Tag Archives: obituaries

Ann Wolpert, director of libraries, has died at 70

“Ann Wolpert, MIT’s director of libraries since 1996, has died after a brief illness. She was 70 years old.Wolpert was a pioneer in digital stewardship, bringing to the MIT community a deep understanding of scholarship, of research, and of the library’s broader mission to preserve and disseminate knowledge. Under her leadership, the MIT Libraries developed DSpace, a milestone in digital libraries that catalyzed the institutional repository movement.” (via MIT News Office)

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Former West Publishing Co. president dies at 89

“The former president of West Publishing Co., credited with leading the company into the digital age, has died at age 89.Dwight Opperman died Thursday at his home in Beverly Hill, Calif., according to his son, Vance Opperman. The elder Opperman became president of West Publishing Co. in 1968, when the company was based in St. Paul, and was instrumental in leading the company into delivering its services electronically and creating Westlaw, a major online legal research service. West Publishing was sold to Thomson Reuters in 1996 for $3.4 billion.” (via AP)

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‘Eccentric genius’ contributed to revolutionizing library cataloging

“The first CD-ROMs started making their way into businesses in 1984. Based on laser disc technology, CD-ROMs could hold more than 400 times as much data as a floppy disc on a single CD. In 1985, Brower Roberts (then known as Brower Murphy) published the first CD-ROM cataloging software for libraries. BiblioFile was hailed as an innovative software in 1990 at the Optical Publishing Association’s Fifth Annual Conference on CD-ROM.” (via Tampa Bay Times)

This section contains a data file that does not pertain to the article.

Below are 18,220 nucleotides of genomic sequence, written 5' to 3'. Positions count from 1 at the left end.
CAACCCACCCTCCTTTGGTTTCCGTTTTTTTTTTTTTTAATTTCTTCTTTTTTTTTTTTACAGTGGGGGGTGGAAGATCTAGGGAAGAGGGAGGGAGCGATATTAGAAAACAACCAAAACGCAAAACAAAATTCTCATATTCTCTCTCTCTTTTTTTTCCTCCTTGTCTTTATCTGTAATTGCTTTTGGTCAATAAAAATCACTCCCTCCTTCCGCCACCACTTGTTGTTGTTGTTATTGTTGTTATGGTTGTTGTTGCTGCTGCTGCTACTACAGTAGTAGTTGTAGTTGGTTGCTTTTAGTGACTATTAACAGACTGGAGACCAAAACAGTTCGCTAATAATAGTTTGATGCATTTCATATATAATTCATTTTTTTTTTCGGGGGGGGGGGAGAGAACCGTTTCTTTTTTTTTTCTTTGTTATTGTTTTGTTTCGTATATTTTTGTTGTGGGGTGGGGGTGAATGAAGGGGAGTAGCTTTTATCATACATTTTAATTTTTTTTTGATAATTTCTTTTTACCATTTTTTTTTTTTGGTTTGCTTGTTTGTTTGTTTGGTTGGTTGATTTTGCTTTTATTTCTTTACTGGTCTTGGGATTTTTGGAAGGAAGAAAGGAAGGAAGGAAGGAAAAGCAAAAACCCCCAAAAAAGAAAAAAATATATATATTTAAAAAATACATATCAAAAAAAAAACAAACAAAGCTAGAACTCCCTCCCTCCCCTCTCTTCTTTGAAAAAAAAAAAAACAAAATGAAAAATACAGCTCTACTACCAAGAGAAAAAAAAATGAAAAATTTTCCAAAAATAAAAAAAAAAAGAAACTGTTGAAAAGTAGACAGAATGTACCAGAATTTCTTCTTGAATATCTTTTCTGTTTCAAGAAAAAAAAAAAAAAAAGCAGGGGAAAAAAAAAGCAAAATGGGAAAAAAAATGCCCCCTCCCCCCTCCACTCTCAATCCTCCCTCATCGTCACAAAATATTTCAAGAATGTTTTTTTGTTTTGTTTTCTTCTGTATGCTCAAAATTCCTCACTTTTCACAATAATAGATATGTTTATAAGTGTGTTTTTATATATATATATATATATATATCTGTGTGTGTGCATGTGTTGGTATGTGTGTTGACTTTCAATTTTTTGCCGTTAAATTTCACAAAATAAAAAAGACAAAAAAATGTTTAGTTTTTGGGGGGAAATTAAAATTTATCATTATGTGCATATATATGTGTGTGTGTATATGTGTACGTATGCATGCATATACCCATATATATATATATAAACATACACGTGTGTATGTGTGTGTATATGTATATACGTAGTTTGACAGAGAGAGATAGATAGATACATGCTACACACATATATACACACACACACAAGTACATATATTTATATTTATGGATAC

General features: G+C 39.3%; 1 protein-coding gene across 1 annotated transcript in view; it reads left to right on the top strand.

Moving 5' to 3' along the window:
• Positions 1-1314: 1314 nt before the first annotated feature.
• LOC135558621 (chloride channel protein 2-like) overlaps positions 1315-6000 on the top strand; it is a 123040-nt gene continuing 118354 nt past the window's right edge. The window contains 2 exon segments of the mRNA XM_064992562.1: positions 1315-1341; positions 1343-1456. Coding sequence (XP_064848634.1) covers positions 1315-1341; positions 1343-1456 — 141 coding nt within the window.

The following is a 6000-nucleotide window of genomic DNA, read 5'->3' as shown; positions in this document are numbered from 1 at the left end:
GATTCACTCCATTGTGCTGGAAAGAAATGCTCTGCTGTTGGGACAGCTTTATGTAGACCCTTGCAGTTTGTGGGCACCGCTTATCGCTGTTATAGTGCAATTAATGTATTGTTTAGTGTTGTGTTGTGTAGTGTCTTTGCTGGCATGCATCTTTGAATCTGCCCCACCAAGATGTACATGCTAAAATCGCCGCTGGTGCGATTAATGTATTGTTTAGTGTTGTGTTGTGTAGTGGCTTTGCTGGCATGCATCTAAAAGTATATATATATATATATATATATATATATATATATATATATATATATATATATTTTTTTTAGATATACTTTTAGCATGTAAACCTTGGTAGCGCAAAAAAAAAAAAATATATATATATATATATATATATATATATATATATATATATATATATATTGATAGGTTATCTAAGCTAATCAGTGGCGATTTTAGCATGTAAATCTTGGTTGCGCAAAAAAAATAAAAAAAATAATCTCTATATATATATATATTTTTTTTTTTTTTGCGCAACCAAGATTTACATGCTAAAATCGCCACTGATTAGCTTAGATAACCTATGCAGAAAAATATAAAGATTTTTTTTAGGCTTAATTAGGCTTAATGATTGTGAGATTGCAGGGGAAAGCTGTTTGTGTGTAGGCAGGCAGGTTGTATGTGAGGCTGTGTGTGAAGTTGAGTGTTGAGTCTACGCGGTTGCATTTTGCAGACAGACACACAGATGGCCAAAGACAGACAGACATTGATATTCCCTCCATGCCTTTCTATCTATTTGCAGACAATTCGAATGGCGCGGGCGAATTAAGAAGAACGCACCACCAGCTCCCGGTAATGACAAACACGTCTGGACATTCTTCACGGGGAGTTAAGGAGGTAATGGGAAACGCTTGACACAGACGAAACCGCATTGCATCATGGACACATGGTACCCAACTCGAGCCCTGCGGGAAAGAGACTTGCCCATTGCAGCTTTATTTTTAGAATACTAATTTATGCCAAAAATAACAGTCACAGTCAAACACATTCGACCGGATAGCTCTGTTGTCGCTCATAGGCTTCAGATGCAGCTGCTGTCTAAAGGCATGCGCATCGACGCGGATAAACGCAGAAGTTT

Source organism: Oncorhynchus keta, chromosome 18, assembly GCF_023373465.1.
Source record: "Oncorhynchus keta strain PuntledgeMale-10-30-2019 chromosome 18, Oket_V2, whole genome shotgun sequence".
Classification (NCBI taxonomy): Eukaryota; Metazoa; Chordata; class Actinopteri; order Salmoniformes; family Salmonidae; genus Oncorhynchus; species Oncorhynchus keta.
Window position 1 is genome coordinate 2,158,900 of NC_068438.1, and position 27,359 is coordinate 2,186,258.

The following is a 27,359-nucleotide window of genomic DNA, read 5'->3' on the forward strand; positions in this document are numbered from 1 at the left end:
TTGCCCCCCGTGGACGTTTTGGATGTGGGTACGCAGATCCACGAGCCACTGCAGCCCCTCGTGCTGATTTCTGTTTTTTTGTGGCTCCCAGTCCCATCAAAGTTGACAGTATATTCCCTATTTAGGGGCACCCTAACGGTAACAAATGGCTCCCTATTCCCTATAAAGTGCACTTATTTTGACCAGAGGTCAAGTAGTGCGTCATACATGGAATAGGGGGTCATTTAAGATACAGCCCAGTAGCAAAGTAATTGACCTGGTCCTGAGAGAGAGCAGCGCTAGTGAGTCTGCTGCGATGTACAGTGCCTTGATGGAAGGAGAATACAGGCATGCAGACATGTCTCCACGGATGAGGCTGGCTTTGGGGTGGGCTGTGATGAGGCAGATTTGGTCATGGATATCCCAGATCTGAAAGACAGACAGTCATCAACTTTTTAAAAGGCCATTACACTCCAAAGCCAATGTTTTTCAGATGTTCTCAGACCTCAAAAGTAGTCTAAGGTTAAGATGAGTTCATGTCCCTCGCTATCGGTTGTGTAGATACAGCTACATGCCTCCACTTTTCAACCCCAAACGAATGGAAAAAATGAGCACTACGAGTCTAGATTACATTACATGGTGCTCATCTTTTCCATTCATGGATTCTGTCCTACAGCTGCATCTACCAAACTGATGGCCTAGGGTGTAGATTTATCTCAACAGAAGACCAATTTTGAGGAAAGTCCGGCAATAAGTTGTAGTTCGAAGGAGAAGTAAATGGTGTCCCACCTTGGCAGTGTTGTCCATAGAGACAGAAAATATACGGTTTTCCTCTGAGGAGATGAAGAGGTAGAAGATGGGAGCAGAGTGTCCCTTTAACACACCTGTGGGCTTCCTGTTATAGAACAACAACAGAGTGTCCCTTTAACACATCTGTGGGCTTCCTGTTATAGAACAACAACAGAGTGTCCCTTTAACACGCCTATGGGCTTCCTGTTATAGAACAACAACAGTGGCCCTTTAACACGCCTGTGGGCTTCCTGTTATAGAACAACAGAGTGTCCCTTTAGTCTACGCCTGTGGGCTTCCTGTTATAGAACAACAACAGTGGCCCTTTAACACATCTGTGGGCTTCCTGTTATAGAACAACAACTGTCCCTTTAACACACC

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Edward de Grazia, Lawyer Who Fought Censorship, Is Dead at 86

“Edward de Grazia, a lawyer and teacher who in the 1950s and ’60s broadened the scope of what Americans would be allowed to read by helping to defeat government bans on sexually explicit books, died on April 11 in Potomac, Md. He was 86.” (via NYTimes.com)

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Don R. Swanson, information science pioneer, 1924–2012

“Don R. Swanson believed laboratories weren’t the only source of new scientific discoveries. Swanson, a specialist in the relationship between natural and computer languages, thought electronic databases also held the key to medical knowledge. A trailblazing information scientist, Swanson died Nov. 18 at age 88. Concerned that excessive specialization could inhibit scientific creativity, Swanson pioneered the field of literature-based discovery, which uses existing research to create new knowledge. The three-term dean of the University of Chicago’s Graduate Library School and professor emeritus in the Humanities Division believed that unearthing unseen links between two distinct areas of study could yield new discoveries—what he called “undiscovered public knowledge.”

via The University of Chicago Library News

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George ‘Ray’ Mitchell, 77: Dedicated life to libraries, reading

AJC – “Inspired by his mother, a civil rights activist in Atlanta during the turbulent 1960s, George “Ray” Mitchell took a courageous stand in 1971 in the South Georgia library district where he was newly hired. “There was a sign that advertised story hours. He put another sign up saying, everyone is welcome at the library,” said Mr. Mitchell’s daughter, Sarah Yates of Savannah. Mrs. Yates said she and her siblings were not told the details of what happened next, “but I know at the board level and in the community, he stood them down – my father was very strong. First of all he was 6-foot-4, a tremendous person to be in the presence of. He was not much for words. But they knew he meant it, and no one fought it in the end.”

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Project Gutenberg founder Michael S. Hart has died

Jacket Copy – “Project Gutenberg announced Wednesday that founder Michael S. Hart has died. Hart, 64, died Tuesday in Illinois. Project Gutenberg provides free e-books of thousands of works that are in the public domain. Hart first got the idea of sharing significant documents electronically early, in 1971.”

Read the obituary

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She Put a Stamp on Copyright Law

WSJ – “Barbara A. Ringer, a scrivener in an odd niche of the federal bureaucracy who died April 9 at age 83, negotiated and drafted the Copyright Act of 1976, the first major revision in seven decades of a basic law governing intellectual property.”

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